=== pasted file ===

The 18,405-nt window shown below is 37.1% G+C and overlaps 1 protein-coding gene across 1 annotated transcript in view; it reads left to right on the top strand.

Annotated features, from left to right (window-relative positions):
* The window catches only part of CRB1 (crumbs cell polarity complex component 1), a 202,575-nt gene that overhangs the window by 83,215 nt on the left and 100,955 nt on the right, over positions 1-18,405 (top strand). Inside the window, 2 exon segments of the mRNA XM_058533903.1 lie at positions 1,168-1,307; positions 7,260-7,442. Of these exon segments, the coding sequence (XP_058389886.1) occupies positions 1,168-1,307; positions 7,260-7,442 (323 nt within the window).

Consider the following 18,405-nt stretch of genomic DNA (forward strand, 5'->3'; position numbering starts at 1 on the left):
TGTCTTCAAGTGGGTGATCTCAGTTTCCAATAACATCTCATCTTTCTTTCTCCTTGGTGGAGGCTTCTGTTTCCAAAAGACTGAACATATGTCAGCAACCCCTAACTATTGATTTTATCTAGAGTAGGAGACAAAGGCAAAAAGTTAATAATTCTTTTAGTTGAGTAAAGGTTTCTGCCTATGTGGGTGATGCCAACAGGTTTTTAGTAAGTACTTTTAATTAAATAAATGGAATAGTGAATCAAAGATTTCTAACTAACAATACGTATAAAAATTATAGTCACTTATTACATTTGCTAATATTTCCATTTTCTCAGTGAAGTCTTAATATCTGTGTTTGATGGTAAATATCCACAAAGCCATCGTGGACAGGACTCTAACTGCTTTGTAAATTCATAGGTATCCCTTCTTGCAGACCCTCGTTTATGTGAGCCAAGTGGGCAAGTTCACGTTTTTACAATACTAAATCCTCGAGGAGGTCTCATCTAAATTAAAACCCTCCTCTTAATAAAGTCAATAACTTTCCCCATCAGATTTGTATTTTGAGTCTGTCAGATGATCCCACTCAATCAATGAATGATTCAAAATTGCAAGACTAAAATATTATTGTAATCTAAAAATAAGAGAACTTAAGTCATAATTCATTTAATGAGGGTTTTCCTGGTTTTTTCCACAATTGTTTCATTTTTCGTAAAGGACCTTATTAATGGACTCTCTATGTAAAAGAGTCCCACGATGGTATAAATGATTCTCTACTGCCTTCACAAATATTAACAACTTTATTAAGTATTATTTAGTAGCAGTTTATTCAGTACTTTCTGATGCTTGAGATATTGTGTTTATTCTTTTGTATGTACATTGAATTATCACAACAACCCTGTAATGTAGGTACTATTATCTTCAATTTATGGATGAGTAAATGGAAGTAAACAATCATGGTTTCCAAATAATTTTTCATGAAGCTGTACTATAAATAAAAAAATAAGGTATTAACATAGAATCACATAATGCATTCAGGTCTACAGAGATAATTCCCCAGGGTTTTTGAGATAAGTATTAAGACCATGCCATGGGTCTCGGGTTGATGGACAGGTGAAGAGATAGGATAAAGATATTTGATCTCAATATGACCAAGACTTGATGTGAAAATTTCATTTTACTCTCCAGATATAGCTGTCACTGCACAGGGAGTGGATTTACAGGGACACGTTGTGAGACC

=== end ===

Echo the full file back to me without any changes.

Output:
The 18,405-nt window shown below is 37.1% G+C and overlaps 1 protein-coding gene across 1 annotated transcript in view; it reads left to right on the top strand.

Annotated features, from left to right (window-relative positions):
* The window catches only part of CRB1 (crumbs cell polarity complex component 1), a 202,575-nt gene that overhangs the window by 83,215 nt on the left and 100,955 nt on the right, over positions 1-18,405 (top strand). Inside the window, 2 exon segments of the mRNA XM_058533903.1 lie at positions 1,168-1,307; positions 7,260-7,442. Of these exon segments, the coding sequence (XP_058389886.1) occupies positions 1,168-1,307; positions 7,260-7,442 (323 nt within the window).

Consider the following 18,405-nt stretch of genomic DNA (forward strand, 5'->3'; position numbering starts at 1 on the left):
TGTCTTCAAGTGGGTGATCTCAGTTTCCAATAACATCTCATCTTTCTTTCTCCTTGGTGGAGGCTTCTGTTTCCAAAAGACTGAACATATGTCAGCAACCCCTAACTATTGATTTTATCTAGAGTAGGAGACAAAGGCAAAAAGTTAATAATTCTTTTAGTTGAGTAAAGGTTTCTGCCTATGTGGGTGATGCCAACAGGTTTTTAGTAAGTACTTTTAATTAAATAAATGGAATAGTGAATCAAAGATTTCTAACTAACAATACGTATAAAAATTATAGTCACTTATTACATTTGCTAATATTTCCATTTTCTCAGTGAAGTCTTAATATCTGTGTTTGATGGTAAATATCCACAAAGCCATCGTGGACAGGACTCTAACTGCTTTGTAAATTCATAGGTATCCCTTCTTGCAGACCCTCGTTTATGTGAGCCAAGTGGGCAAGTTCACGTTTTTACAATACTAAATCCTCGAGGAGGTCTCATCTAAATTAAAACCCTCCTCTTAATAAAGTCAATAACTTTCCCCATCAGATTTGTATTTTGAGTCTGTCAGATGATCCCACTCAATCAATGAATGATTCAAAATTGCAAGACTAAAATATTATTGTAATCTAAAAATAAGAGAACTTAAGTCATAATTCATTTAATGAGGGTTTTCCTGGTTTTTTCCACAATTGTTTCATTTTTCGTAAAGGACCTTATTAATGGACTCTCTATGTAAAAGAGTCCCACGATGGTATAAATGATTCTCTACTGCCTTCACAAATATTAACAACTTTATTAAGTATTATTTAGTAGCAGTTTATTCAGTACTTTCTGATGCTTGAGATATTGTGTTTATTCTTTTGTATGTACATTGAATTATCACAACAACCCTGTAATGTAGGTACTATTATCTTCAATTTATGGATGAGTAAATGGAAGTAAACAATCATGGTTTCCAAATAATTTTTCATGAAGCTGTACTATAAATAAAAAAATAAGGTATTAACATAGAATCACATAATGCATTCAGGTCTACAGAGATAATTCCCCAGGGTTTTTGAGATAAGTATTAAGACCATGCCATGGGTCTCGGGTTGATGGACAGGTGAAGAGATAGGATAAAGATATTTGATCTCAATATGACCAAGACTTGATGTGAAAATTTCATTTTACTCTCCAGATATAGCTGTCACTGCACAGGGAGTGGATTTACAGGGACACGTTGTGAGACC